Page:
On The Move: Tips for Families to Minimize Stress When Moving

This post is brought to you by Northwood Realty Services and The Motherhood. All opinions are my own. When I think of the most stressful times in my life, moving easily trickles to the top of that list. Yes, even our wedding day or having twins is beat by the times I’ve moved. Is there really a way to minimize stress when moving?

Minimize Stress When Moving

The thing is, I’ve moved a lot in my life. Moving kind of was my “thing” for a long time. It didn’t bother me in the least, probably because I grew up moving every three to four years as a preacher’s kid. It became part of my blood, something I expected. But just because it was my “norm” doesn’t mean it was easy.

In the time that Greg and I have been together, I’ve moved five times (back to Pittsburgh, down the street to our first rental together, to our first house, to my parents’ for an interim stay between our closings, and to our current – and hopefully forever – home). That’s a lot in a span of eight years, and every one of them was with kids, four of them with dogs. You try to hold it together and keep your sanity so the kids don’t get all worried about the move, but it’s nearly impossible when you’re dealing with schedules and rental trucks and trying not to break precious household items. (And sometimes when you add being pregnant to the mix, it’s just 100x more stressful!)

Luckily, I recently found out that the things I worry about when moving aren’t things that I make up in my head. If you’ve ever had to move (or buy or sell a home), you’ve likely felt these same things. At least that was the case when I got the chance to sit down and talk with fellow Pittsburgh-area bloggers and Northwood Realty Services about the huge life event of moving. We talked about our experiences and personal challenges then came up with ways to minimize stress when moving as a family.

Families on the Move: Tips to Minimize Stress for Moving

Okay, so you’re ready to move from your current home and into your dream home. What gets packed first? What do you pack last? Who do you have help sell the home? Who will be there on moving day? Before you start to fret, here is a list of tips that Northwood Realty Moms (both Realtors who are moms and mom bloggers) came up with to make it less stressful:

Can you tell which tips resonated with me? Here they are:

  • Time house showings for when you know your house will already be empty. We did this when we sold our home in Tarentum – put the sign up in the yard then booked it for Aruba. Thing is, we left Greg’s mom and dad to handle the Bigs and the Dogs for a slew of showings that happened while we were away. Maybe all the family should go on vacation!
  • Make your new house a home. First thing Missy and I did when the guys were off getting the last load of things from my brother’s garage (in our current home) was set up Arianna and Evan’s rooms. I then texted my mom a picture so the kids could see – their beds and packed away special friends were waiting for them to arrive the next day!
  • Don’t overlook selling over the holidays. We didn’t buy or sell over the holidays, but in both I was able to envision the Christmas tree. I can’t even begin to imagine how amazing both would have looked trimmed for the season and how much more in love with them I would have been (if that is possible).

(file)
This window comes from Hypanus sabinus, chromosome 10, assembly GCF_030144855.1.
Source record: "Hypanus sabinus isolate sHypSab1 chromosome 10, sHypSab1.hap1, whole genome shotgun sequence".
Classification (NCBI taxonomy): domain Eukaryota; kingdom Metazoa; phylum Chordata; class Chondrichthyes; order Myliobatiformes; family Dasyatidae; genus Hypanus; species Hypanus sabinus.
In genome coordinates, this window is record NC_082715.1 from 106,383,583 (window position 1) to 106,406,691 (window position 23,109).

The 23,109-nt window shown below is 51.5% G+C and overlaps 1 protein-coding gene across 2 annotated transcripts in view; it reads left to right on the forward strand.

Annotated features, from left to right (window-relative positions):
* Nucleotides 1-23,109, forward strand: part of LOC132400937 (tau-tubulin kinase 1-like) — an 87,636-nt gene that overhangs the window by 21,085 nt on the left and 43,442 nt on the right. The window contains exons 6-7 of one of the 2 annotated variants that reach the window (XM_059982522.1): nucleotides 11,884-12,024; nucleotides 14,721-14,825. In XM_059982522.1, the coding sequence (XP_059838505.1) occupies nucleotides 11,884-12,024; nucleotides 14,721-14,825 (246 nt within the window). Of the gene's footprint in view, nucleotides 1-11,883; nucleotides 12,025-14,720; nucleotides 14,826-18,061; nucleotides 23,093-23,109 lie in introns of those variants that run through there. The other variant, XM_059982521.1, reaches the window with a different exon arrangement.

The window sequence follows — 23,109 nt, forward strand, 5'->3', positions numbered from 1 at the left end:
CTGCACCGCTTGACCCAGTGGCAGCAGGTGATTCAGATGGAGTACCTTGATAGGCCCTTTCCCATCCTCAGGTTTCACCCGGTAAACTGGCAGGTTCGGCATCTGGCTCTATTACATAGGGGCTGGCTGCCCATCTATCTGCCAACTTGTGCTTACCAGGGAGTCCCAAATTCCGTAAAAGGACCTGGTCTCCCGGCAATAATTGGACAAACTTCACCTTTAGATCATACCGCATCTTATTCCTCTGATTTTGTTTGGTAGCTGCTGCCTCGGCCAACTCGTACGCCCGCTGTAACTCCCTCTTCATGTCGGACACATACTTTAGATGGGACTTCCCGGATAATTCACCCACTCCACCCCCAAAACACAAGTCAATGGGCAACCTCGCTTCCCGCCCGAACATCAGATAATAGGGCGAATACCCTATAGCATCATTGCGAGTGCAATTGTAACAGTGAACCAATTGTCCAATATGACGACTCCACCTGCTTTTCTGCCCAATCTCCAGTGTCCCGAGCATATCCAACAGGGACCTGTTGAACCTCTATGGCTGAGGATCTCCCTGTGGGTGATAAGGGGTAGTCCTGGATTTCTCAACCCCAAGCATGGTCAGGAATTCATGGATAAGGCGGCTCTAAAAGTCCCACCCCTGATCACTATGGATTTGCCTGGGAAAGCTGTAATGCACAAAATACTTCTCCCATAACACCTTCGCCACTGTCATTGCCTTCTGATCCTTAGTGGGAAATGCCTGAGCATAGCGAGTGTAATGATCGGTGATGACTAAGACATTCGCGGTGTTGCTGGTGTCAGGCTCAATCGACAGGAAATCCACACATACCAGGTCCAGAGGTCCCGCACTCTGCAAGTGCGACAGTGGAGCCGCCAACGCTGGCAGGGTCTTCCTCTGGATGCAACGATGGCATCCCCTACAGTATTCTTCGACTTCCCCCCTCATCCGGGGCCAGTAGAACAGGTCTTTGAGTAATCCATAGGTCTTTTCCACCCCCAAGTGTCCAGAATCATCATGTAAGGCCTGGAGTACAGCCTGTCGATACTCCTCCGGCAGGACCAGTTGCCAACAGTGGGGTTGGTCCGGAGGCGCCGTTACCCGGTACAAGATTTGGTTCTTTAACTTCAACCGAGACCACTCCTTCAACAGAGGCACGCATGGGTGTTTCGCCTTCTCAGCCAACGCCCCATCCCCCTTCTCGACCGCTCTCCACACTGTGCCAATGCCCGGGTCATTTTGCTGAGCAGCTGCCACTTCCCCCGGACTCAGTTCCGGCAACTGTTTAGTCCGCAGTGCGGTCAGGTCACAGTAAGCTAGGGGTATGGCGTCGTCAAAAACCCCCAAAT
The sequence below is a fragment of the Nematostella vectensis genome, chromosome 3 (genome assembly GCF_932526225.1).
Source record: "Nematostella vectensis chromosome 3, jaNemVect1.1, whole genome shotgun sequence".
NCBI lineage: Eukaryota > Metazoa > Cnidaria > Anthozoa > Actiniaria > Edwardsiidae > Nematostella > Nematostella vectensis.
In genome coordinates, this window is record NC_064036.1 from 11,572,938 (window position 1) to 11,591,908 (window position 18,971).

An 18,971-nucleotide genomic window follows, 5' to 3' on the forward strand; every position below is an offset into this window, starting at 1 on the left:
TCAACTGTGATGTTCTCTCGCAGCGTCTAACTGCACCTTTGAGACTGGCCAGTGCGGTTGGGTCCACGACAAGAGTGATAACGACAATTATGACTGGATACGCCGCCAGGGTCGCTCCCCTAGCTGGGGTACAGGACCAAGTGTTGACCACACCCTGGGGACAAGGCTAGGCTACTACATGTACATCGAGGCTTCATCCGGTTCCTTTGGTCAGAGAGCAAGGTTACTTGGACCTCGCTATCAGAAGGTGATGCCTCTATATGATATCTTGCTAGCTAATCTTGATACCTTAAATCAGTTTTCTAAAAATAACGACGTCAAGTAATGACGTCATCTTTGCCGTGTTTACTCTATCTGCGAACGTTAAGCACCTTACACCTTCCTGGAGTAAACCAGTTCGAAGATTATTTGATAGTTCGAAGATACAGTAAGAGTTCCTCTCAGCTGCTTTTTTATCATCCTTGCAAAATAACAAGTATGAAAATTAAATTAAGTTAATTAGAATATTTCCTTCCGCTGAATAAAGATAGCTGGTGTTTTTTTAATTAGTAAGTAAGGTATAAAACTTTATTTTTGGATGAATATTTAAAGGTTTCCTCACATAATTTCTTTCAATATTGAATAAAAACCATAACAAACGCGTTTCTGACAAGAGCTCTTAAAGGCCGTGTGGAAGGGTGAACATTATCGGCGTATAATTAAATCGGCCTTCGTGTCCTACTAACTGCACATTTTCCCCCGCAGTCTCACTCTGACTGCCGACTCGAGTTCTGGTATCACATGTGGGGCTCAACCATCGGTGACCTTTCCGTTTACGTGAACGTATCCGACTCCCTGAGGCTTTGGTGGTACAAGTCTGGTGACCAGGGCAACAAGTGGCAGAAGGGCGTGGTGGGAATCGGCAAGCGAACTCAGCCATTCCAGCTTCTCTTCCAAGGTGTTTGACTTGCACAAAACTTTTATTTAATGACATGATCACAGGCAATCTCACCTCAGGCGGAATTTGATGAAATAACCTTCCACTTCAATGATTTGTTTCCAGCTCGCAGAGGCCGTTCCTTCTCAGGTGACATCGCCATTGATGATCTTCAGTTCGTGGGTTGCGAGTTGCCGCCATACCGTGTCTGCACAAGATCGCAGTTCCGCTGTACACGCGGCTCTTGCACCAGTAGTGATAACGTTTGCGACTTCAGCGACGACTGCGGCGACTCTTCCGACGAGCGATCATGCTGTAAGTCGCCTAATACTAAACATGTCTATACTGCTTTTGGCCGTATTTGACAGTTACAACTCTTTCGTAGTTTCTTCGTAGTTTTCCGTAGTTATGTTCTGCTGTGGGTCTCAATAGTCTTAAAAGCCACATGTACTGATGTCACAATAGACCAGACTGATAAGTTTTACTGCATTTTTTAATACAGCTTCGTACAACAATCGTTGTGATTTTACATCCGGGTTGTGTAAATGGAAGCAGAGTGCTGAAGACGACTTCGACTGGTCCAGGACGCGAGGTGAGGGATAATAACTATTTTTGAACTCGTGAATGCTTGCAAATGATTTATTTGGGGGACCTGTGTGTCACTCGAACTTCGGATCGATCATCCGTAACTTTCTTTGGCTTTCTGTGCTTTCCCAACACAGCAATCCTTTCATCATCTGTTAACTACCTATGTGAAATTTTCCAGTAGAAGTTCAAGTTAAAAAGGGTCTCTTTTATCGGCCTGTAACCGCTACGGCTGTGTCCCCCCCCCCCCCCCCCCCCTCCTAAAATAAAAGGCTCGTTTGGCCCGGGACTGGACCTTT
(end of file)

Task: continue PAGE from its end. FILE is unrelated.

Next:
• Help ease transition to a new school. Arianna went to three different schools her kindergarten year. If she wasn’t such a resilient kiddo, there’s no way I would have embarked on that! We would have moved in the summer or at the end of Christmas break. Hands down. (Next time we move will be after the Twins graduate! HA!)

Families on the Move

So moving with kids (or babies in the womb) isn’t the easiest, but there are plenty of stories from the women who contributed to this infographic – we’ve all survived and I think most of us would do it again for the right house at the right time. I’m not suggesting that Greg and I up and move again anytime soon (our family and friends who bear the load when we move are thanking me), but I know that if the time comes again we’re seasoned and will make it through.

Have you or your family ever moved? What tips and tricks would you add to this list (including buying/selling ideas) to minimize stress when moving?

About Northwood:

  • Northwood Realty Services is one of the region’s largest real estate service providers, serving customers across 30 counties from 39 offices in Western Pennsylvania and Eastern Ohio.
  • Since 1956, Northwood has earned a reputation for integrity, accountability and hard work. Guided by these principles and a desire to serve others, Northwood provides its clients with full-service real estate solutions that cover every step of the buying and selling process.

Half Marathon Training Essentials

(Enter disclaimer text) This list of half marathon training essentials comes to you from someone who grew up walking the Presidential Physical Fitness Test mile and turned into a running junkie. While I’ve been running for five years with a Half Marathon medal hanging in my house, I’m no expert but want to share as I go.

half marathon training essentials

Half Marathon Training Essentials

When I first started running, I had no idea how much gear runners really needed. Granted, I’m not going to tell you to go out and buy a hockey bag to fit your stuff, but it’s definitely more complicated than “I have feet and shoes, what more do I need?”.


Speaking of shoes, I’m not going to get into the shoe conversation. What I found best is to have your feet analyzed at a shoe store (we’re not talking the bargain stores either) and find the right shoe that works for you. Personally, I’ve tried lots of brands and have different shoes (like my kids, no favorites).